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07 Mar. 2013 | Comments (0)

Welcome to the next installment of The Conference Board China Center Chart of the Week series, hosted here on the Human Capital Exchange. This week, we’re exploring an unprecedented subject that undermines the conventional wisdom that China’s low-cost labor advantage is functionally limitless.

Chinese wages are rising, fast. However, the challenge for China is not merely focused on how quickly local employers can adjust to cost increases, but whether or not the country can maintain anything close to its current economic model given a systemic decline in overall competitiveness. The problem is not that wages are growing in the Middle Kingdom (this is actually good news for Chinese workers and a sign of a properly developing economy), but the alarm bells are ringing because a commensurate increase in productivity has not been forthcoming. Chinese workers are making more money than ever, but not producing an equivalently increased level of output. This is how the “Unit Labor Cost” (ULC) statistic is derived, and it reflects the approach of an alarming decrease in global competitiveness for China. Chinese labor is still vastly lower-cost than American labor, but if China continues to fall behind in the all-important ULC category, it will make increasingly more sense for manufacturers to either move back to a high-cost, high-productivity zone, such as the U.S., or move their businesses to a less-developed country with labor costs more akin to the Chinese workforce ten years prior.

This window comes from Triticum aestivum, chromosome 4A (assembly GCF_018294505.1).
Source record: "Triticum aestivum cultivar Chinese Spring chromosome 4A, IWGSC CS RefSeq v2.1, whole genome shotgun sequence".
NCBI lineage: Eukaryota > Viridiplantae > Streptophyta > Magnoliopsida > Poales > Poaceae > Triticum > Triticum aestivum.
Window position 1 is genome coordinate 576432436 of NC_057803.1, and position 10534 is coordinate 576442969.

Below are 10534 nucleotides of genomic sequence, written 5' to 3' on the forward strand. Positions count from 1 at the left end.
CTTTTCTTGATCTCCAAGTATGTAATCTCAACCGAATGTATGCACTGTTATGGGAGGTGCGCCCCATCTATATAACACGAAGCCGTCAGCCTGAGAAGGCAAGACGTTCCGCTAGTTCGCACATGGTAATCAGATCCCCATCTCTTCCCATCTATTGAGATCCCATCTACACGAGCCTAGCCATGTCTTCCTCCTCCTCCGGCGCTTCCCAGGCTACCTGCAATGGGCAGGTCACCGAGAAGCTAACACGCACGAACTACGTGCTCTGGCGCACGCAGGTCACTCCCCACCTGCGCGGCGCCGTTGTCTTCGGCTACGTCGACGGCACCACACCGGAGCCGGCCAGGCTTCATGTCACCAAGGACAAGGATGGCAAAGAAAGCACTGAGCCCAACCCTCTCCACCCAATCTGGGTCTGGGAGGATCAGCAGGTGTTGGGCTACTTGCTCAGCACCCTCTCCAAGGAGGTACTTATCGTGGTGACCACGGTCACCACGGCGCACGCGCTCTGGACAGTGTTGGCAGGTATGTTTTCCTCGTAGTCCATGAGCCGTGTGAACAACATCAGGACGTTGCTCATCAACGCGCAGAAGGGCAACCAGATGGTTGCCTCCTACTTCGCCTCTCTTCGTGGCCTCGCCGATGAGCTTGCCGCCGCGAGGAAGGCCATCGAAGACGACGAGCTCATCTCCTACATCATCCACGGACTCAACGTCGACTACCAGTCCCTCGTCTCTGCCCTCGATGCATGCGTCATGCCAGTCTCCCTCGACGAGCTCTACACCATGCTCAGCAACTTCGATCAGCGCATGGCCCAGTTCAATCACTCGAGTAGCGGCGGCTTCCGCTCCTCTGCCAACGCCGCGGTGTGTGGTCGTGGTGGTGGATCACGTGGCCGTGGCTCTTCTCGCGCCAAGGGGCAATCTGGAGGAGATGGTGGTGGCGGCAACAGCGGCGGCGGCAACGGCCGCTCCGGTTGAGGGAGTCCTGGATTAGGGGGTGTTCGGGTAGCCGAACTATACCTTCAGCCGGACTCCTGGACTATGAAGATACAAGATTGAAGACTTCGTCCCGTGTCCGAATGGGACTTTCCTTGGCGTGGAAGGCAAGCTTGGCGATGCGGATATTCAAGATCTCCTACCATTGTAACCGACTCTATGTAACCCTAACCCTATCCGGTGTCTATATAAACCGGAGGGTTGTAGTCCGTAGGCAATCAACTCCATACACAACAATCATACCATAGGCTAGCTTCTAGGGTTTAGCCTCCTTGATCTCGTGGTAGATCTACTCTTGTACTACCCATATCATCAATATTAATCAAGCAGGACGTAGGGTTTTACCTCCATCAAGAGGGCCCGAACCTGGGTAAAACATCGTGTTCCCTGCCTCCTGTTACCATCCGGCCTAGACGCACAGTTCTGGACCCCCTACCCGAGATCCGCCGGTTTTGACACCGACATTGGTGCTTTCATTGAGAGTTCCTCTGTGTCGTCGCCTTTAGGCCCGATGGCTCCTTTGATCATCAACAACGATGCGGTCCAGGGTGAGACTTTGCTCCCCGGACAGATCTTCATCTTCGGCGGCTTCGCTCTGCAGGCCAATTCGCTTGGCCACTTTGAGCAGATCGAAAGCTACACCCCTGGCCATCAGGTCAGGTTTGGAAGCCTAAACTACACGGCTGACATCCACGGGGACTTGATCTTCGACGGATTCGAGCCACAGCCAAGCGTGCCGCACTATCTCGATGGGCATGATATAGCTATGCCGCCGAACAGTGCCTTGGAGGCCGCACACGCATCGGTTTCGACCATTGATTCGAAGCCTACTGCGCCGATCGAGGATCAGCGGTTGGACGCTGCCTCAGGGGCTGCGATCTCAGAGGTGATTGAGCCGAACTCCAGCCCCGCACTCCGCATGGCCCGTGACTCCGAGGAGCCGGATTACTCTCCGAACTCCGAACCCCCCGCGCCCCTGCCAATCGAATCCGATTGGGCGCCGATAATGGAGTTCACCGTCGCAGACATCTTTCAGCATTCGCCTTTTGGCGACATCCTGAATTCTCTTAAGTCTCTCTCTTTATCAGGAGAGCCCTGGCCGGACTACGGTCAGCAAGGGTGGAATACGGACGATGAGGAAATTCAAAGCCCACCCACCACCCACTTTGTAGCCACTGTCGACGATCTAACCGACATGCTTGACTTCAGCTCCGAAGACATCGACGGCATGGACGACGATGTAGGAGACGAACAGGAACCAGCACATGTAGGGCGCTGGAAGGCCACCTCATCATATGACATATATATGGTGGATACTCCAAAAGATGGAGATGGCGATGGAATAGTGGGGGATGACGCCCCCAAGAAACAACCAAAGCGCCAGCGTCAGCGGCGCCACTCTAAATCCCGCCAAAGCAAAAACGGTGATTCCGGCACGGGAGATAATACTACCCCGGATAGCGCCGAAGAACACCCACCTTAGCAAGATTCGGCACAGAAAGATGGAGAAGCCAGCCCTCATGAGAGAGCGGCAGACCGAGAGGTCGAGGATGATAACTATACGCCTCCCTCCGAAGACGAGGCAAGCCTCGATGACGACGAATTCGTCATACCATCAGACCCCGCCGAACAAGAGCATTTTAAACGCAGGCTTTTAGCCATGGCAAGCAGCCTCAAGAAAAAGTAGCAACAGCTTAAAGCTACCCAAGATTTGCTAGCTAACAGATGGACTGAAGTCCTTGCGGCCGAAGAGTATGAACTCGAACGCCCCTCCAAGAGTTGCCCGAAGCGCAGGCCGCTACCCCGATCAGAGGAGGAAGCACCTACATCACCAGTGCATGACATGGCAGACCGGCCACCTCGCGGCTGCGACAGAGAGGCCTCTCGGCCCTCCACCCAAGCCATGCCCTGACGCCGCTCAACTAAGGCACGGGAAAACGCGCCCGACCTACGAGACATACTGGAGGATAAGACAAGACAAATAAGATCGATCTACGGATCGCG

China can avoid a calamitous unemployment crisis by increasing the productivity of its newly middle-income manufacturing laborers, transitioning its economy to a services- and consumption-led model, or, ideally, both.  However, the rapidity with which China is losing its low-cost labor edge has to be dizzying for leaders in Beijing.


  • The blue bars in the chart represent China’s unit labor cost – the average cost of labor per unit of output (ULC) – as a percent of the United States’ ULC. The red line represents the annual growth trend for China’s ULC. Growth in a country’s ULC is a key measure of its competitiveness, particularly in relation to changes in the economy’s labor productivity – an increase in labor efficiency can offset an increase in wages. In relation to the U.S., China’s labor costs have risen rapidly since 2003, despite the fact that China gained significant scale within the world manufacturing market during that time. Because Chinese labor productivity grew quite rapidly during the period, exporters and manufacturers for domestic consumption were able to absorb cost rises through increased production per worker.